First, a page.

And yes, there’s a certain degree of nitpicking in my comments about Chekov – but I wasn’t meaning it so much in “they should have done this”, but it did seem to illustrate the gap between impersonation of the original show and genuinely trying to upgrade the show’s ethos for the modern day. And yes, thanks to the nature of the prequel, they’re damned if they do something risky and they’re damned if they don’t, but I find it weird that while they were able to make Uhura seem like a genuine person, Chekov actually feels like even less of a believable character than in the original series and the movies (which is, as you say, kind of hard to believe). And I probably could have coped with it better if it hadn’t been quite such a case of “Hello! Look at me! I have an amusing accent!”

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  3. The plot is a train-wreck, of course, but that doesn’t really bother me because the same can be said of nearly all the Trek movies and quite a lot of TV plots, but you cannot have the TOS crew and a modern liberal gender and racial mix. They have two hours to establish the crew and tell a story, and there is just isn’t time to do more than introduce the bridge crew while concentrating on Kirk and Spock.
    I also don’t really understand what many critics (and, incidentally, very few of the professional film critics disliked the movie – all the criticism seems to be coming from the SF and committed Trek communities) wanted in respect of the “Roddenbery vision”. I always thought that that, from a dramatic point of view, was plain silly. You need character conflict. This was why TOS worked but, for me, TNG didn’t (the famous quote about the only interesting character being the robot was spot on.)
    Being so carried away by the pace and not noticing the flaws is a plus for drama (it’s when you notice the flaws during the drama that it presents a problem), and has been used as such at least since Shakespeare. (John Dover Wilson put his finger on that when he points out that, on the stage, you don’t notice that time and distances are completely skewed in Hamlet and Othello etc etc.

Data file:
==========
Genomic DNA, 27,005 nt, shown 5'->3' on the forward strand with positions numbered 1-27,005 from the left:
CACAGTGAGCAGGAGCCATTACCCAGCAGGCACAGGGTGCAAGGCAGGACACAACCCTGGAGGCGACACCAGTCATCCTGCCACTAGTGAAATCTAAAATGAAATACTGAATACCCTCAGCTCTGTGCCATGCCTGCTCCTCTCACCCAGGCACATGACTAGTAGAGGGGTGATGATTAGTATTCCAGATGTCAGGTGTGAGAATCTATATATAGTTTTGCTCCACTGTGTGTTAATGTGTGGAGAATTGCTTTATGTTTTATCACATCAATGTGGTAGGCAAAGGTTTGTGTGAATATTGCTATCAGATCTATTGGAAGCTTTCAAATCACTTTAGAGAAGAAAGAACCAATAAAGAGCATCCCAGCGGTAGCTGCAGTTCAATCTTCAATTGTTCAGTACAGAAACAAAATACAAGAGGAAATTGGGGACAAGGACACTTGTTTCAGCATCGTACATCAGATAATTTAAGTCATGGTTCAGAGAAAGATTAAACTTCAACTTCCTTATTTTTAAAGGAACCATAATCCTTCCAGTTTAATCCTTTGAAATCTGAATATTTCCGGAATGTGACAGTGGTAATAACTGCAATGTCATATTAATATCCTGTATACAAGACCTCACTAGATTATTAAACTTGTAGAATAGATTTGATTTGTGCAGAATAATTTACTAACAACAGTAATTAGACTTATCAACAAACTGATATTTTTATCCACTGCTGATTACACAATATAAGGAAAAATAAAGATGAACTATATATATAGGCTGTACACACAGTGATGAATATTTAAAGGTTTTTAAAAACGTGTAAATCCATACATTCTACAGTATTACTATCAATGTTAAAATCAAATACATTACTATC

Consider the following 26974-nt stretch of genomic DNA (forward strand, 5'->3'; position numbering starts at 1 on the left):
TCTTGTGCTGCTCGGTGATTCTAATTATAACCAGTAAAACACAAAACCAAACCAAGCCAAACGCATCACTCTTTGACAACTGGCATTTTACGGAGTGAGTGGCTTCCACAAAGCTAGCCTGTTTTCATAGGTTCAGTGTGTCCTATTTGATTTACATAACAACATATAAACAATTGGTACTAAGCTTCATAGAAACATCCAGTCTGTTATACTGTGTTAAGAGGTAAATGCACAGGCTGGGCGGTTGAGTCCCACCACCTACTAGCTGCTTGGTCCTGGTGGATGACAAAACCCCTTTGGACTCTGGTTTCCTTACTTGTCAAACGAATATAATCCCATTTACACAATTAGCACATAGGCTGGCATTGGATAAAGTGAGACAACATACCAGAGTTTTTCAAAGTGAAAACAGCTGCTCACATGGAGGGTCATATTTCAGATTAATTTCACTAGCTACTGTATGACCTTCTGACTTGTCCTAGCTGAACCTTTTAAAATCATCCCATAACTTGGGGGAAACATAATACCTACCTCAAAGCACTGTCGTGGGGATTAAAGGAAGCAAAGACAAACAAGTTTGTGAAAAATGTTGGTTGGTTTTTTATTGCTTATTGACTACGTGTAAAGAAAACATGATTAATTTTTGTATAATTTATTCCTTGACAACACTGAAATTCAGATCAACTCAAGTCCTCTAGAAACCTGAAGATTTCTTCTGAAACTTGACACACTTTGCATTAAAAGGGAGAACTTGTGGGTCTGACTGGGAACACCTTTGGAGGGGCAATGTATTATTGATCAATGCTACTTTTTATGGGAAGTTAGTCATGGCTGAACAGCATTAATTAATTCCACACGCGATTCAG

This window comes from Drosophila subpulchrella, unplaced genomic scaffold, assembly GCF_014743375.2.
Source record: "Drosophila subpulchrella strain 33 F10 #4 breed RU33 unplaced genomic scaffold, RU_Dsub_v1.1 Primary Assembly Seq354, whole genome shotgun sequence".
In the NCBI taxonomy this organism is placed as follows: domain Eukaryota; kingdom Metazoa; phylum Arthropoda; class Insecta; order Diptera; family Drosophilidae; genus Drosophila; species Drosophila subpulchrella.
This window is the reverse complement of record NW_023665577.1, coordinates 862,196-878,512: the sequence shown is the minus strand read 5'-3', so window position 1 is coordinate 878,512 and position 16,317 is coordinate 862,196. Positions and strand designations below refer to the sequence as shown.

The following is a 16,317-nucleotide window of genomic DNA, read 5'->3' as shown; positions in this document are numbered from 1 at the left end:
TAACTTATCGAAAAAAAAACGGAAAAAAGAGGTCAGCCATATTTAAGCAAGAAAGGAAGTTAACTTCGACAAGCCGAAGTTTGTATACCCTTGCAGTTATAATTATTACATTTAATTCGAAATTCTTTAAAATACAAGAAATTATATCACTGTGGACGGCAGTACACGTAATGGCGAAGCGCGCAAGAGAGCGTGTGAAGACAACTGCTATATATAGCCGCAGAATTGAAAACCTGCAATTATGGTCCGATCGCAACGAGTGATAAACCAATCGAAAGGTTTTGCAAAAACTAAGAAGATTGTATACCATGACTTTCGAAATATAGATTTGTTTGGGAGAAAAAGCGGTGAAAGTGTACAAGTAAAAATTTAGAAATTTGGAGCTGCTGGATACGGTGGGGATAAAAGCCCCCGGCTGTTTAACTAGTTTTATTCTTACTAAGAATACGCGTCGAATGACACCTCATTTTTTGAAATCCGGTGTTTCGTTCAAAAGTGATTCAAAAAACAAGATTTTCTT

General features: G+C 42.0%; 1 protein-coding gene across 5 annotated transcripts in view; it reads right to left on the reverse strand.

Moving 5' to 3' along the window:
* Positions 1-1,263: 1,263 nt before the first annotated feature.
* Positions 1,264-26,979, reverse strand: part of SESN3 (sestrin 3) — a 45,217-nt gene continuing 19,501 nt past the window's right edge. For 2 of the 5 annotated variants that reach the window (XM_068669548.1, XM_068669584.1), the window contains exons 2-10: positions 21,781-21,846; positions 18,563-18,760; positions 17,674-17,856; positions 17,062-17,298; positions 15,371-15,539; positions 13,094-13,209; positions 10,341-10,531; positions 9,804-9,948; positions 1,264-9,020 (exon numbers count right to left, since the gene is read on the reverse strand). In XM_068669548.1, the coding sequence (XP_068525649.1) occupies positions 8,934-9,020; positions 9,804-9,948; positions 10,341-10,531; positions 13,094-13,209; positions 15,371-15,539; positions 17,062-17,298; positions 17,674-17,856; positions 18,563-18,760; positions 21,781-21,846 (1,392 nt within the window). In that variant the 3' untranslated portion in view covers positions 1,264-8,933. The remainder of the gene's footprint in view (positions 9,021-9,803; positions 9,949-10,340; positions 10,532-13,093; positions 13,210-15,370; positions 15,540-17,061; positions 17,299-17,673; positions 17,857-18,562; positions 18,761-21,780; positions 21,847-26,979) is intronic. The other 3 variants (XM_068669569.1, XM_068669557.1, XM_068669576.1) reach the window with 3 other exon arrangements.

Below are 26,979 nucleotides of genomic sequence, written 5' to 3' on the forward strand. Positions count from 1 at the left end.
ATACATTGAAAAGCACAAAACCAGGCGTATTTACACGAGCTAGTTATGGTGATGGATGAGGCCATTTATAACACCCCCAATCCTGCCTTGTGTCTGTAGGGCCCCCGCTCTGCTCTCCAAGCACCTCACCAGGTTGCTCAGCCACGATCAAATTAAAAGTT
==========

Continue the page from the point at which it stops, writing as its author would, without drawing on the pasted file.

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    • Just wrote a lengthy reply to this that got eaten by the internet. Will try and do the edited highlights.
      I wasn’t meaning by what I said “They should have turned Chekov into a Muslim!” or something equally ridiculous – just that the difference between the two versions highlights an occasional habit towards broad dumbness that was one of the film’s biggest flaws for me. The take on Chekov annoyed me while I was watching – the film really seemed determined for everybody to find his accent hilarious, something I could have done without.
      Being so carried away by the pace and not noticing the flaws is a plus for a drama – but having a story that essentially has to be told at an absurd speed otherwise the flaws in the premise will be absurdly noticable isn’t. It’s all personal taste – but the story in the second half was just too shambolic to completely pull me in.
      And again, all personal taste on previous Trek films – and I’d agree with you if we were talking Generations or Nemesis (or even Insurrection, which is more howlingly bland than actually dreadful), but I disagree when it comes to the others (excusing the duff Star Trek V). Not holding them up as paragons of plotting, but they’re good functional B-movie plotting that gets the film from A to B to C, and while there are contrivances, there’s nothing in them that approaches the glaring idiocy of the “Where does Nero go for 25 years?” question, and the “I shall have my revenge by dumping you on an ice planet and hoping you’re looking in the right direction…” plan.
      Plus, I think mainstream critics often have a general view of ‘pop’ sci-fi that it’s all nonsense anyway, and will thus excuse bad plotting that they would eviscerate if the equivalent happenned in a non-SF movie. (Not a rule, but something I’ve spotted it happening more than once).